The Friendship Baptist Church, located at 1311 South 18th Street, is in the process of being renovated, and has been for some time. Age has taken its toll – the church has been in this Point Breeze building since 1941 – as has usage, and Friendship Baptist has been slowly repairing the minor and major problems that can occur as a building ages. The largest repair has been patching a leaky roof, but other miscellaneous interior fixes are also needed. The funds required for minor fixes are not minor, however. For an institution that relies largely on the generosity of others to exist, as most if not all churches do, finding this money can be difficult. To this end, Friendship Baptist is seeking to split off a house attached to its rear and sell the unit.
The two-story masonry house has been attached to the backside of the church since its creation. To split the one lot that contains both the house and church into two lots, the church is seeking a variance, and presented its request for one at the June meeting of the Point Breeze Community Development Coalition (PBCDC).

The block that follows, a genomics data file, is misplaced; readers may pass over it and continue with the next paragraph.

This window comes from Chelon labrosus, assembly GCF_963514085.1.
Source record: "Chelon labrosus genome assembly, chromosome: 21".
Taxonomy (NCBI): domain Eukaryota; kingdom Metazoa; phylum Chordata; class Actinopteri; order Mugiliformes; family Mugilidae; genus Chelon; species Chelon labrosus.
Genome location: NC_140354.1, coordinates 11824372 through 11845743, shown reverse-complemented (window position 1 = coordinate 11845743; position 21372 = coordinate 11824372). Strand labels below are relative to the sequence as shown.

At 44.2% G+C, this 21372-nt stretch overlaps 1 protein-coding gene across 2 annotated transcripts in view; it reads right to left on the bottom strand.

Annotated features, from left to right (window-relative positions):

The structures on the lot are by nature non-conforming, as churches are generally required to be detached structures. As such, the current state of affairs is murky for the church, and it doesn’t seem to be that clear to L&I either. According documents from the church, L&I does not have the lot qualified as a house of worship, which it has been since 1888. This complicates the church’s application for a variance, even though it’s certainly due to a clerical error. Furthermore, the proposal was issued a refusal for rear yard depth on the house, listing the existing depth as zero. This, says the church, is another clerical error, as there is a backyard and it is of sufficient size. Yet, as you know if you’ve ever renewed your driver’s license, the wheels of bureaucracy grind on regardless.
Currently, the church is renting the home and would sell it to the current tenants to raise funds to complete its repairs. Reaction at the PBCDC meeting was very positive, with anecdotal reports indicating that the relief sought will be granted. However, as we mentioned before, this is not yet official, and the voting process at the meeting was somewhat chaotic. But if the Zoning Board of Adjustment approves the project and issues the required variance, the murk should be cleared up and the church will sell its property and continue its repairs.
Photos by the author